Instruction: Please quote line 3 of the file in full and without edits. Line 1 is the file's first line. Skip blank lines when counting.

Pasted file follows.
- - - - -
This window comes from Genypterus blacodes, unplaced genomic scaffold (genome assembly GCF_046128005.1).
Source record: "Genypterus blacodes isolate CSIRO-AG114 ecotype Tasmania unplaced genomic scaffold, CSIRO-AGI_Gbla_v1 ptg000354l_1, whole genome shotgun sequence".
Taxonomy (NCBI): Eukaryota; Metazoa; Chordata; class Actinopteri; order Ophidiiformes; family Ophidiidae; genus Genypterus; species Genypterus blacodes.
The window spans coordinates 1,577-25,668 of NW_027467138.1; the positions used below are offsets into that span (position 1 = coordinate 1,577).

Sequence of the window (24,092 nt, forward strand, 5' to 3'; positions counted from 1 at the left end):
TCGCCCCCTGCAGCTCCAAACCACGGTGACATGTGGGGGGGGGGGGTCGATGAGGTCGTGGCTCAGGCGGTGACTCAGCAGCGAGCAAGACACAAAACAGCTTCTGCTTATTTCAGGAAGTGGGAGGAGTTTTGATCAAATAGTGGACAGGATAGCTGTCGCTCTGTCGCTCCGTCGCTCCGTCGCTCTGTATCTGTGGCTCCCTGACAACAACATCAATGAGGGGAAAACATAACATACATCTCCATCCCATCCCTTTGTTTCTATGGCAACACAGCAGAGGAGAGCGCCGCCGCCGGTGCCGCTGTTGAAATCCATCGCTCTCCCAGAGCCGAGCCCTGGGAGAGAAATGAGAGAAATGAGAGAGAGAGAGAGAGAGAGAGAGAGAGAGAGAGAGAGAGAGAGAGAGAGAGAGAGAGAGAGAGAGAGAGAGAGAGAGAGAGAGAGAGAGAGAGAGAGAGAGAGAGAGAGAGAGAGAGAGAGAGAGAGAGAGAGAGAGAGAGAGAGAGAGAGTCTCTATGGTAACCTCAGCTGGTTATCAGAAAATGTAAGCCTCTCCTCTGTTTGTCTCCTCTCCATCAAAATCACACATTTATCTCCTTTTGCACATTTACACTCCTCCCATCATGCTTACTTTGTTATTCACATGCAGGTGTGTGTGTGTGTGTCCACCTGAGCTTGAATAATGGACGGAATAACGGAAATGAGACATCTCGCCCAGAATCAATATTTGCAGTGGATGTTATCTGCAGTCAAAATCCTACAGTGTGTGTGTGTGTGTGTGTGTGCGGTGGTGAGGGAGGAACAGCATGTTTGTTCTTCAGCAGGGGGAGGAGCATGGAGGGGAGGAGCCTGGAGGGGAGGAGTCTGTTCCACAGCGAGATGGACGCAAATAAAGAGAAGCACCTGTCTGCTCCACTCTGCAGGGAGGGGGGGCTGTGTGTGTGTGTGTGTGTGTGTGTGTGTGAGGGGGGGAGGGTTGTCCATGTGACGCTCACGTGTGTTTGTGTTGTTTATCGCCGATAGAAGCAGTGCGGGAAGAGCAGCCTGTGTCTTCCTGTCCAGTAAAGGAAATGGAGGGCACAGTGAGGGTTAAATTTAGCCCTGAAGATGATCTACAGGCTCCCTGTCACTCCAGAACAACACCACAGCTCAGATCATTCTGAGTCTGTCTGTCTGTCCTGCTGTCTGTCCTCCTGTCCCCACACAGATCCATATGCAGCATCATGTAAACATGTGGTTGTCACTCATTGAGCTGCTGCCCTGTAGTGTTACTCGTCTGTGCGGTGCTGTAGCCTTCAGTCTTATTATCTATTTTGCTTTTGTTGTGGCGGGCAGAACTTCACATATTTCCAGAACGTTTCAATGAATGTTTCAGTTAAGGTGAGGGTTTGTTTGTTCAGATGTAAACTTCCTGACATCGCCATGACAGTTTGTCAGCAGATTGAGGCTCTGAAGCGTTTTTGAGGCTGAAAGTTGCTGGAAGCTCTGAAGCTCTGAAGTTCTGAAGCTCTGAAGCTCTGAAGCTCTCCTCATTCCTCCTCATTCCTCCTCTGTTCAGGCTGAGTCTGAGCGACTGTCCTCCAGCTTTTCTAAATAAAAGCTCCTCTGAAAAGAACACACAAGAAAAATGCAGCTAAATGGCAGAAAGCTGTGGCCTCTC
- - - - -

Taxonomy (NCBI): Eukaryota; Metazoa; Chordata; class Actinopteri; order Ophidiiformes; family Ophidiidae; genus Genypterus; species Genypterus blacodes.